Finally, James et al. performed in vitro experiments on T-cells isolated from mice carrying the mutant PTPN22. They found that when these cells became activated, the downstream targets of PTPN22 showed an increased phosphorylation status, consistent with lower PTPN22 activity.

Taken together, the elegant study of James et al. shows that cysteine 129 is critical for the redox regulation of PTPN22, and that its mutation impacts T-cell activity and exacerbates autoimmunity in mice (Figure 1). What still remains to be determined is why the mutant enzyme has lower catalytic activity, which may be due to the mutation affecting the structural conformation of PTPN22. Additionally, it will be important to assess other cysteines in PTPN22 to determine whether they are also partly involved in its redox regulation.

Understanding how the redox state of PTPN22 regulates the activity of T-cells may help researchers to develop new therapies for treating autoimmune diseases.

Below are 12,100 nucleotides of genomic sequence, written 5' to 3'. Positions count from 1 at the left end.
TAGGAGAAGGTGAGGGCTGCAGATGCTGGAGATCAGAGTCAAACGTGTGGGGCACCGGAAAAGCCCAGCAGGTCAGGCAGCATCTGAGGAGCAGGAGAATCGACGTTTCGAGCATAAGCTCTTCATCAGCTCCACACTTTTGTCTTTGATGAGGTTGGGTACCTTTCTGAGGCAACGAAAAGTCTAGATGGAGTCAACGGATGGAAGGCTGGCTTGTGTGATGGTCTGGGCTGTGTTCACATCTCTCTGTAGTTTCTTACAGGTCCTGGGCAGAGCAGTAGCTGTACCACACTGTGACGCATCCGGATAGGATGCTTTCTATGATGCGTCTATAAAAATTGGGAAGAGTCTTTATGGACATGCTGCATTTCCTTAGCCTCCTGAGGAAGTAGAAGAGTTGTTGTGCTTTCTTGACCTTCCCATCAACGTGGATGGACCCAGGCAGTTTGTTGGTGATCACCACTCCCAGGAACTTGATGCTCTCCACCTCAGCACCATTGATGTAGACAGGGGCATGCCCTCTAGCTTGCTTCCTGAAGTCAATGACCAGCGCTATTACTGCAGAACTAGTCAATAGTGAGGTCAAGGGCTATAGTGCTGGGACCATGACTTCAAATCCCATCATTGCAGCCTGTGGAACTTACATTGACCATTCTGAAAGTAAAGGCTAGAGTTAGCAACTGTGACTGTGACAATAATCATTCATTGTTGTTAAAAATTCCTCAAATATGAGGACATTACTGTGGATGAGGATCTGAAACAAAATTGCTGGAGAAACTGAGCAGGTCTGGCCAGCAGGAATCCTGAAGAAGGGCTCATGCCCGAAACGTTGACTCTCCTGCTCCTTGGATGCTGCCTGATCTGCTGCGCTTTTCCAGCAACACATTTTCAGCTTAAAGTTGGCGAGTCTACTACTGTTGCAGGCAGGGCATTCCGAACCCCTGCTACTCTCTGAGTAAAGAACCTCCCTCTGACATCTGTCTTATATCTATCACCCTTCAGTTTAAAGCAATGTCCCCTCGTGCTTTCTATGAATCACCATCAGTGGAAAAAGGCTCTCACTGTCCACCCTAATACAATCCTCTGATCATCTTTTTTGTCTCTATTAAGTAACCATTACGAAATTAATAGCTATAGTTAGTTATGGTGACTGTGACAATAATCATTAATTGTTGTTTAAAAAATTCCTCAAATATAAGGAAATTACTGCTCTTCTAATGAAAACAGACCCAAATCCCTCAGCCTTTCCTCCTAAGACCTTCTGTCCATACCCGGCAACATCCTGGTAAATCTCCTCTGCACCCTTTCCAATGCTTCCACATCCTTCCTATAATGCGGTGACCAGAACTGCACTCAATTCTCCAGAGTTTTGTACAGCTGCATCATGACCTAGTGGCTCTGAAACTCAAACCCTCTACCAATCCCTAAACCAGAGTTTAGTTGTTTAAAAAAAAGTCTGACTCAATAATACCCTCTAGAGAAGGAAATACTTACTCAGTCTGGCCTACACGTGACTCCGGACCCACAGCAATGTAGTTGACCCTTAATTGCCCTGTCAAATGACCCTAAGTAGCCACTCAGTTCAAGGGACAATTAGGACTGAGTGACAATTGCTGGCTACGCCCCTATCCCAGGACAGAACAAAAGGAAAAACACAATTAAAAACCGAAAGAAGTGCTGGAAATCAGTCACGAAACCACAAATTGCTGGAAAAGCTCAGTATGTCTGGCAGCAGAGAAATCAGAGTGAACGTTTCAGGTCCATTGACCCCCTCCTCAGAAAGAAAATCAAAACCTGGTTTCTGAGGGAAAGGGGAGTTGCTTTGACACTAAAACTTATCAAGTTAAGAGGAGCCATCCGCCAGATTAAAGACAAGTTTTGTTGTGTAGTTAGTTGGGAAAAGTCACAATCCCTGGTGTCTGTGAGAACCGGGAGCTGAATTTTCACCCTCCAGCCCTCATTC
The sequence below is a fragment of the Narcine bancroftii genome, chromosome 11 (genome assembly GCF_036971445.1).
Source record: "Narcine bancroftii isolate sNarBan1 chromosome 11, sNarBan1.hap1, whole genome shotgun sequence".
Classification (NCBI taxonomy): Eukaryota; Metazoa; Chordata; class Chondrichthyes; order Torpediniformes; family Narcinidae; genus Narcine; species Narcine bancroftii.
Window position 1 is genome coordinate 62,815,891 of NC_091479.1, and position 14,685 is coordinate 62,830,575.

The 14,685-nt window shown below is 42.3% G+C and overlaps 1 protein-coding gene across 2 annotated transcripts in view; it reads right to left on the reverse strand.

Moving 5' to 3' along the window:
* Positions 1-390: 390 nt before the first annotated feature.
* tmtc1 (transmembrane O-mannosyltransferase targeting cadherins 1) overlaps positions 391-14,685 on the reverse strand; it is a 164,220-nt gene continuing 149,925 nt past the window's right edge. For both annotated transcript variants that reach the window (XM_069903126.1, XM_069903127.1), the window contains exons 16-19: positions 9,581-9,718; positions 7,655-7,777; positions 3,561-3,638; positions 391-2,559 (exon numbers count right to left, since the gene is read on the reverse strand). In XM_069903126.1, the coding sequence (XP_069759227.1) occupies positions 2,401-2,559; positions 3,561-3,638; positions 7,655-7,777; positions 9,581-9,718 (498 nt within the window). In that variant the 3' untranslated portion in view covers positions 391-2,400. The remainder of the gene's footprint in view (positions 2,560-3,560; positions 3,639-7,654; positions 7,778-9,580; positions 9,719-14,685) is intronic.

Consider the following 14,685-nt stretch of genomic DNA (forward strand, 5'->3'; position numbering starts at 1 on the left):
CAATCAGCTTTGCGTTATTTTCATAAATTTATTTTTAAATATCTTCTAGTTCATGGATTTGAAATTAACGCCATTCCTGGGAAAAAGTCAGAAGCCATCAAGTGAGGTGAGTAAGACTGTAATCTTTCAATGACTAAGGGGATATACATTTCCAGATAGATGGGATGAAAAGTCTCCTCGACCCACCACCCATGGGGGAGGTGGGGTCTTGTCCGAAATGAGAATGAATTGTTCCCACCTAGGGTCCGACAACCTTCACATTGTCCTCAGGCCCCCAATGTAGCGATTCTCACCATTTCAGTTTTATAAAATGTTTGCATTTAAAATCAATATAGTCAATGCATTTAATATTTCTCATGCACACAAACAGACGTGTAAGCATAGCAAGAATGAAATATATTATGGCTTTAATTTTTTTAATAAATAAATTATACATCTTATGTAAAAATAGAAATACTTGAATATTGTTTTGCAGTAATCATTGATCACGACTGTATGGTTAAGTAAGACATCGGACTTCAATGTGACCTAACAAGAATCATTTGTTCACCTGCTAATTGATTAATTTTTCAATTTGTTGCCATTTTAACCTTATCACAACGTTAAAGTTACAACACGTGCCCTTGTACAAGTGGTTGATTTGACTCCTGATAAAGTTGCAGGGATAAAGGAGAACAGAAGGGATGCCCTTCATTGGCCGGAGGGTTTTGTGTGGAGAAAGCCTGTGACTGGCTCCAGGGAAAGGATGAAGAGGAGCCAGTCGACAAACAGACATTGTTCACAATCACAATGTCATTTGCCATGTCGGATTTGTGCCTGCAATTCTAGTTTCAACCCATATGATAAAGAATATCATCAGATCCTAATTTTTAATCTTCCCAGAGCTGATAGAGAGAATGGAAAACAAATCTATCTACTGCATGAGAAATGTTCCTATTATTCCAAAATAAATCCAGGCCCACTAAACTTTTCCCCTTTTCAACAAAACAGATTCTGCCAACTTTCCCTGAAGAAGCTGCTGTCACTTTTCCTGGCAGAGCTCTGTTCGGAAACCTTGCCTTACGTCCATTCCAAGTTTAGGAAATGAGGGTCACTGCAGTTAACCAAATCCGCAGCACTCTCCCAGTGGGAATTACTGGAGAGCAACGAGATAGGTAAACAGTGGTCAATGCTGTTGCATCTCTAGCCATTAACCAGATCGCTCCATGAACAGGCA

Article and author information

Author details

  1. Magdalena Shumanska

    Magdalena Shumanska is in Molecular Physiology Division, Institute of Cardiovascular Physiology, University Medical Center, Georg-August University, Göttingen, Germany

    Competing interests
    No competing interests declared
    ORCID icon "This ORCID iD identifies the author of this article:" 0000-0002-7999-6781
  2. Ivan Bogeski

    Ivan Bogeski is in Molecular Physiology Division, Institute of Cardiovascular Physiology, University Medical Center, Georg-August University, Göttingen, Germany

    For correspondence
    Competing interests
    No competing interests declared
    ORCID icon "This ORCID iD identifies the author of this article:" 0000-0001-9879-7174

Publication history

  1. Version of Record published: May 19, 2022 (version 1)


© 2022, Shumanska and Bogeski

This article is distributed under the terms of the Creative Commons Attribution License, which permits unrestricted use and redistribution provided that the original author and source are credited.


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  1. Magdalena Shumanska
  2. Ivan Bogeski
Autoimmunity: Redoxing PTPN22 activity
eLife 11:e79125.